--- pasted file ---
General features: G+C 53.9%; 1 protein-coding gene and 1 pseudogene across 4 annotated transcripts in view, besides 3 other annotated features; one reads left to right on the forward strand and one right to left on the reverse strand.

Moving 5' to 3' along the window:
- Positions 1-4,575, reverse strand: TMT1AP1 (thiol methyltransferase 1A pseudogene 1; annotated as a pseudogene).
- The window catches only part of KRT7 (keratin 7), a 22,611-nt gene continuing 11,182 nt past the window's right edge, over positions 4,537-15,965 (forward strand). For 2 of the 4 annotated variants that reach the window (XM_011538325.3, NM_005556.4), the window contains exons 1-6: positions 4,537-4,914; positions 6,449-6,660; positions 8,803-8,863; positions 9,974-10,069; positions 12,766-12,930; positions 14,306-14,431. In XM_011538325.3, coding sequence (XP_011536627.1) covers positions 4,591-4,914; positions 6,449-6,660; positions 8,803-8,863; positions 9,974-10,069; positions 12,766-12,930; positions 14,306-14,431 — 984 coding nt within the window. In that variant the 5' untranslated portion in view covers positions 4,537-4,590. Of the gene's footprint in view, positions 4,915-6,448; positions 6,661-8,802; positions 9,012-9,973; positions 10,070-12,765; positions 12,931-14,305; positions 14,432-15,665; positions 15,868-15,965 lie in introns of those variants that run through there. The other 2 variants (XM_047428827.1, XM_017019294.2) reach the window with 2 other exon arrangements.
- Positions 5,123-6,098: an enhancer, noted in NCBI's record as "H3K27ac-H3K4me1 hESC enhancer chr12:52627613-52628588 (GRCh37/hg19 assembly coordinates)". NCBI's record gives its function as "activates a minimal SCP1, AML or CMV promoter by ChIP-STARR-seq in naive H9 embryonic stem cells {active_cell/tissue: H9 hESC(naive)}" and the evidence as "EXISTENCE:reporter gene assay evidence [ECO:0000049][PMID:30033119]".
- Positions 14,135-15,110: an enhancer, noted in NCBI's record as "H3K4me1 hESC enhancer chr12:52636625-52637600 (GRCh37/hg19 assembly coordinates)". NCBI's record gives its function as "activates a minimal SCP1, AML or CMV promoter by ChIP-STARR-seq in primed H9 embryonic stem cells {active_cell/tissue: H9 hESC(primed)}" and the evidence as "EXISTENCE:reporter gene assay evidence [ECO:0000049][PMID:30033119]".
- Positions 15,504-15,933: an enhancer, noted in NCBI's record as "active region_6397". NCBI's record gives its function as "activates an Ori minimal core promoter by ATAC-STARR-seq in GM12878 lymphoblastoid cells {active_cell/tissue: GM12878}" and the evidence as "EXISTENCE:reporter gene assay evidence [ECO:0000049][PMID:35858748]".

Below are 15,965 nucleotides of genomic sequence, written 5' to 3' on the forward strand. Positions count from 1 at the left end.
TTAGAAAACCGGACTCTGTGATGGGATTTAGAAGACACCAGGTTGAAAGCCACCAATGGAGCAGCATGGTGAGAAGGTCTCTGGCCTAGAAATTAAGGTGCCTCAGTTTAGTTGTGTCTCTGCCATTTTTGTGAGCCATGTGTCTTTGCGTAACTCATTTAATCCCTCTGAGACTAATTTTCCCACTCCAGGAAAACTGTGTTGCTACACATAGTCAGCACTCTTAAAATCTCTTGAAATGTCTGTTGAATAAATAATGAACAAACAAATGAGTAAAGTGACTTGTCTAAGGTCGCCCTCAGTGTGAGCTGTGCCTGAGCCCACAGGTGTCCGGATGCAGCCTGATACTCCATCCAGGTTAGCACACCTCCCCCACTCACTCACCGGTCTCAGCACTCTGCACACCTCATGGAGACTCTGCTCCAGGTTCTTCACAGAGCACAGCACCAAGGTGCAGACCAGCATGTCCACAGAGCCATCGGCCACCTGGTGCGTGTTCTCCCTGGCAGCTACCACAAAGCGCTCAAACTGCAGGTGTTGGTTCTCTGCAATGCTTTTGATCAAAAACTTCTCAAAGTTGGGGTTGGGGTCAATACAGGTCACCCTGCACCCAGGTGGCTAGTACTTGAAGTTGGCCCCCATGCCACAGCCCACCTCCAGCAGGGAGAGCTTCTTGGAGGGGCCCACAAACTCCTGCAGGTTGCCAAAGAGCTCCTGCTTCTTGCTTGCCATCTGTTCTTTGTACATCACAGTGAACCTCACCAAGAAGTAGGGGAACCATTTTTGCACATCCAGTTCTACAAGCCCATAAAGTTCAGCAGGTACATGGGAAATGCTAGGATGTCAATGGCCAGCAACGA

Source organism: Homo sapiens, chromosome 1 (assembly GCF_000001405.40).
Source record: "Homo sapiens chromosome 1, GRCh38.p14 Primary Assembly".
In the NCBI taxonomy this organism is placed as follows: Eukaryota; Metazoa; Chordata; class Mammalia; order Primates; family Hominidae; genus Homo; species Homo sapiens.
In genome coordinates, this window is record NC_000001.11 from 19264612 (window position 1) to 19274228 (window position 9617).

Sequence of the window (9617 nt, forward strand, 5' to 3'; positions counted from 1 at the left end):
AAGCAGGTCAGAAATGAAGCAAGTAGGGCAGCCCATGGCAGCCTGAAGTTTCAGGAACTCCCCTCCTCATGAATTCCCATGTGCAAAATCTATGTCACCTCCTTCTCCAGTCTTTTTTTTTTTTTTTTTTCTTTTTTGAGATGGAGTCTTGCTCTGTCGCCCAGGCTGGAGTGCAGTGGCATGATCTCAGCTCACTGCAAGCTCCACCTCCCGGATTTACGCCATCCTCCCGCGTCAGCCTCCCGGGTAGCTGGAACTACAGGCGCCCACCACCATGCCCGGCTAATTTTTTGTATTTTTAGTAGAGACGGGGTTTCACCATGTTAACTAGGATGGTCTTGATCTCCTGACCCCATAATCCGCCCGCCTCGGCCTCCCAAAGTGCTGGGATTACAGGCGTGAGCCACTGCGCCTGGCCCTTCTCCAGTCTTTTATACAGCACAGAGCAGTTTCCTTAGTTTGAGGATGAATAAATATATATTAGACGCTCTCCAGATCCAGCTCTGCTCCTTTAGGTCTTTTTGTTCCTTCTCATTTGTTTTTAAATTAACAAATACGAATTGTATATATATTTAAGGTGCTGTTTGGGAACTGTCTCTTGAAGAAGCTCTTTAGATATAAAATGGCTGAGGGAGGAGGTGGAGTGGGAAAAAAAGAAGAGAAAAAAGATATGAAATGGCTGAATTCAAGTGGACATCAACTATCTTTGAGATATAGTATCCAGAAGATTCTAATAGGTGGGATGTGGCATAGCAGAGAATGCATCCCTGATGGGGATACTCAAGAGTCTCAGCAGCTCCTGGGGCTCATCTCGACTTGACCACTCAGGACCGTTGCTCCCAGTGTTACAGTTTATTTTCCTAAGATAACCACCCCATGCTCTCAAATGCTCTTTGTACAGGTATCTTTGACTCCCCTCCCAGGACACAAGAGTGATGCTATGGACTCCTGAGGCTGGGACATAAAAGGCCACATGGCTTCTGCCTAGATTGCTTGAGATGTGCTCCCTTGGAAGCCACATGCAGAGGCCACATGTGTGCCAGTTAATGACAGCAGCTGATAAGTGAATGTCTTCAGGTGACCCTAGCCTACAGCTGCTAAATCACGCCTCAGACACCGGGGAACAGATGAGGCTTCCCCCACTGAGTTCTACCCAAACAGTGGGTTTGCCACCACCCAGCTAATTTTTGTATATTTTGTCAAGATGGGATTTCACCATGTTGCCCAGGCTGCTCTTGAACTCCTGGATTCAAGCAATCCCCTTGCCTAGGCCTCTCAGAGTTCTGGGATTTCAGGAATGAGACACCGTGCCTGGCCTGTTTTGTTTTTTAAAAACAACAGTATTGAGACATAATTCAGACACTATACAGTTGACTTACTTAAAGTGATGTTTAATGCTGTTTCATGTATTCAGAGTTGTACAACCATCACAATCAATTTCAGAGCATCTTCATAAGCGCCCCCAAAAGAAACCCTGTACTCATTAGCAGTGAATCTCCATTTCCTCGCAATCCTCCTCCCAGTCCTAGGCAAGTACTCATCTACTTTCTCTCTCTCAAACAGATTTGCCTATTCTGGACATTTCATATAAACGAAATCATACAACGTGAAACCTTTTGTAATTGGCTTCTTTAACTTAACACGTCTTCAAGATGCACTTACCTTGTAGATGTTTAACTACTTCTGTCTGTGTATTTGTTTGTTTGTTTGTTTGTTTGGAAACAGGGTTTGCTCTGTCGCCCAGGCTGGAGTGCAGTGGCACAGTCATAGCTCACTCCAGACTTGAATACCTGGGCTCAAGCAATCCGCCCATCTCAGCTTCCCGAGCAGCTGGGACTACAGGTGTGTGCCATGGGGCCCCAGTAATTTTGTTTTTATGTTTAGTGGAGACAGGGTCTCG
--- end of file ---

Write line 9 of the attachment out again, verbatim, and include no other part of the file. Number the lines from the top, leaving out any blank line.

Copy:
TTAGAAAACCGGACTCTGTGATGGGATTTAGAAGACACCAGGTTGAAAGCCACCAATGGAGCAGCATGGTGAGAAGGTCTCTGGCCTAGAAATTAAGGTGCCTCAGTTTAGTTGTGTCTCTGCCATTTTTGTGAGCCATGTGTCTTTGCGTAACTCATTTAATCCCTCTGAGACTAATTTTCCCACTCCAGGAAAACTGTGTTGCTACACATAGTCAGCACTCTTAAAATCTCTTGAAATGTCTGTTGAATAAATAATGAACAAACAAATGAGTAAAGTGACTTGTCTAAGGTCGCCCTCAGTGTGAGCTGTGCCTGAGCCCACAGGTGTCCGGATGCAGCCTGATACTCCATCCAGGTTAGCACACCTCCCCCACTCACTCACCGGTCTCAGCACTCTGCACACCTCATGGAGACTCTGCTCCAGGTTCTTCACAGAGCACAGCACCAAGGTGCAGACCAGCATGTCCACAGAGCCATCGGCCACCTGGTGCGTGTTCTCCCTGGCAGCTACCACAAAGCGCTCAAACTGCAGGTGTTGGTTCTCTGCAATGCTTTTGATCAAAAACTTCTCAAAGTTGGGGTTGGGGTCAATACAGGTCACCCTGCACCCAGGTGGCTAGTACTTGAAGTTGGCCCCCATGCCACAGCCCACCTCCAGCAGGGAGAGCTTCTTGGAGGGGCCCACAAACTCCTGCAGGTTGCCAAAGAGCTCCTGCTTCTTGCTTGCCATCTGTTCTTTGTACATCACAGTGAACCTCACCAAGAAGTAGGGGAACCATTTTTGCACATCCAGTTCTACAAGCCCATAAAGTTCAGCAGGTACATGGGAAATGCTAGGATGTCAATGGCCAGCAACGA